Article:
Phytotoxicity of Aluminum Oxide Nanoparticles and Aluminum Ions: Comparison of Their Effects, Uptake, and Translocation in Lettuce Plants

B. Kim, K.L. Hayes, J. Mui, E.S. Sani, S.W. Eisenman, J.B. Sheffield
Temple University,
United States

Keywords: aluminum oxide nanoparticle, fluorescence microscopy, confocal laser scanning microscopy, uptake, translocation, phytotoxicity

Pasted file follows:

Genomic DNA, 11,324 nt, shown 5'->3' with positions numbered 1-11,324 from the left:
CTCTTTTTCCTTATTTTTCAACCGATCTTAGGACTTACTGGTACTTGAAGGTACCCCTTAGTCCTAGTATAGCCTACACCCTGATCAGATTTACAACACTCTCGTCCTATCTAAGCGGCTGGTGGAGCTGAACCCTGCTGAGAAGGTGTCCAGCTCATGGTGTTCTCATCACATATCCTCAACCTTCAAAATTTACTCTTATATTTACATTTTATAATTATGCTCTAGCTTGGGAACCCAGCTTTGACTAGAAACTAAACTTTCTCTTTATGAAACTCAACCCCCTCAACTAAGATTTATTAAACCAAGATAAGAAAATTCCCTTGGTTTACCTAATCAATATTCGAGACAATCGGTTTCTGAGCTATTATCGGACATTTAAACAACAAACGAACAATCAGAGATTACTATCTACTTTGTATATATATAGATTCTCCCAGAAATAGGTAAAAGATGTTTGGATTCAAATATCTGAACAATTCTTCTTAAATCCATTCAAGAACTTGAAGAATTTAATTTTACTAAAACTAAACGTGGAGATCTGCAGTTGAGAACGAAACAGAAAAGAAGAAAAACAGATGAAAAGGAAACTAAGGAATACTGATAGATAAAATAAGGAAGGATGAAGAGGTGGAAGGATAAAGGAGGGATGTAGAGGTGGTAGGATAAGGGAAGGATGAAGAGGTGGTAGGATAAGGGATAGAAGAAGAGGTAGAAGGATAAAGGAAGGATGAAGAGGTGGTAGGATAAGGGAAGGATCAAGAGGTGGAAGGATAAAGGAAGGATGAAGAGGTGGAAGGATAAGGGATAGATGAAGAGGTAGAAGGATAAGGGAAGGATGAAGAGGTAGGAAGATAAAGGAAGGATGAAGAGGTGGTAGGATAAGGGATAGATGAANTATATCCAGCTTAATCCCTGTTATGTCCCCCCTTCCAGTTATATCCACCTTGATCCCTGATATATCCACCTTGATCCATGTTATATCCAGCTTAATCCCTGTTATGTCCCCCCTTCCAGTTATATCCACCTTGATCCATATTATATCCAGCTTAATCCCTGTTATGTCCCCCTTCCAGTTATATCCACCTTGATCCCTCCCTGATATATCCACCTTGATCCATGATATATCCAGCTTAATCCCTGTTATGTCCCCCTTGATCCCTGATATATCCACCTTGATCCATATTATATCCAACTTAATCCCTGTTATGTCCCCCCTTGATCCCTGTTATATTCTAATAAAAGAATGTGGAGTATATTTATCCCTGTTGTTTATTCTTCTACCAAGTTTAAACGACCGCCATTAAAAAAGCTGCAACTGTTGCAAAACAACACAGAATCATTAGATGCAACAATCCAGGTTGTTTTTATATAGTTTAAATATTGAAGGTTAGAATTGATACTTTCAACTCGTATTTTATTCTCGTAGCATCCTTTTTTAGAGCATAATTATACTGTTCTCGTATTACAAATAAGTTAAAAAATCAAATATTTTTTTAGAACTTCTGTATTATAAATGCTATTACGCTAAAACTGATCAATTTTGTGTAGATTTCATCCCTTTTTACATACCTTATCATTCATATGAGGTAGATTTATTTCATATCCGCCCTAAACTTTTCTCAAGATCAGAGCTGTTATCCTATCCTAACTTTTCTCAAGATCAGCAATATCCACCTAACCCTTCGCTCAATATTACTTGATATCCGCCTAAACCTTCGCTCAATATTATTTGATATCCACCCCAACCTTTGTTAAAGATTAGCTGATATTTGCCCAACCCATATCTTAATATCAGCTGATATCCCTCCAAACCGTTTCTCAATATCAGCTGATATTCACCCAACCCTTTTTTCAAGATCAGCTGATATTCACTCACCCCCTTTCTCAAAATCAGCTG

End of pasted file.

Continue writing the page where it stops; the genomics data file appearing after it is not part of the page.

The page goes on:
The toxic effects of aluminum (Al) ions on plant roots were identified over a century ago. However, only a handful studies have investigated the effects of aluminum oxide nanoparticles (Al2O3 NPs) on plant growth and development, even though Al2O3 NPs are one of the highest demanded metal oxides for commercial and industrial applications. Therefore, in this study, plant interactions with Al2O3 NPs were evaluated from seed germination and root growth to full maturity by measuring growth responses and Al uptake of lettuce plants (Lactuca sativa). The plants were grown for 6 weeks in hydroponic solutions and were then exposed to NPs or salts for additional 2 weeks at target concentrations (Al2O3 NPs of 0, 0.4, 1, and 2 mg/mL or AlCl3 of 0, 0.04, 0.4, and 1 mg/mL). While Al2O3 NPs treatment had no impacts on seed germination rates and root elongation by the tested concentration ranges, AlCl3 treatment at 0.4 and 1 mg/mL resulted in a significant reduction in emerging root lengths. Upon harvest, lettuce plants exposed to 1 and 2 mg/mL of Al2O3 NPs showed 10.4% and 30.4% decreases in biomass, whereas exposure to AlCl3 at 0.4 and 1 mg/mL reduced plant biomass to 22.3% and 9.96%, respectively, compared to the control. Both Al treatments increased Al concentration in roots in a dose-dependent manner, but only Al2O3 NPs showed higher Al uptake and translocation from roots to stems and leaves. In addition, significant adsorption and/or aggregation of Al2O3 NPs on the root surfaces as well as their translocation from root to stems and leaves were visually confirmed using fluorescently-labeled Al2O3 NPs with fluorescence and confocal laser scanning microscopic techniques. Further, Al2O3 NPs accumulation on the root surfaces appears to affect plant uptake of essential elements, lowering their concentration in plant tissues. These findings demonstrate that Al2O3 NPs behave differently from Al ions when interacting plants under hydroponic conditions. The higher uptake and translocation of NPs and lowered levels of nutrients in plant tissues are of special concern regarding the environmental safety of Al2O3 NPs.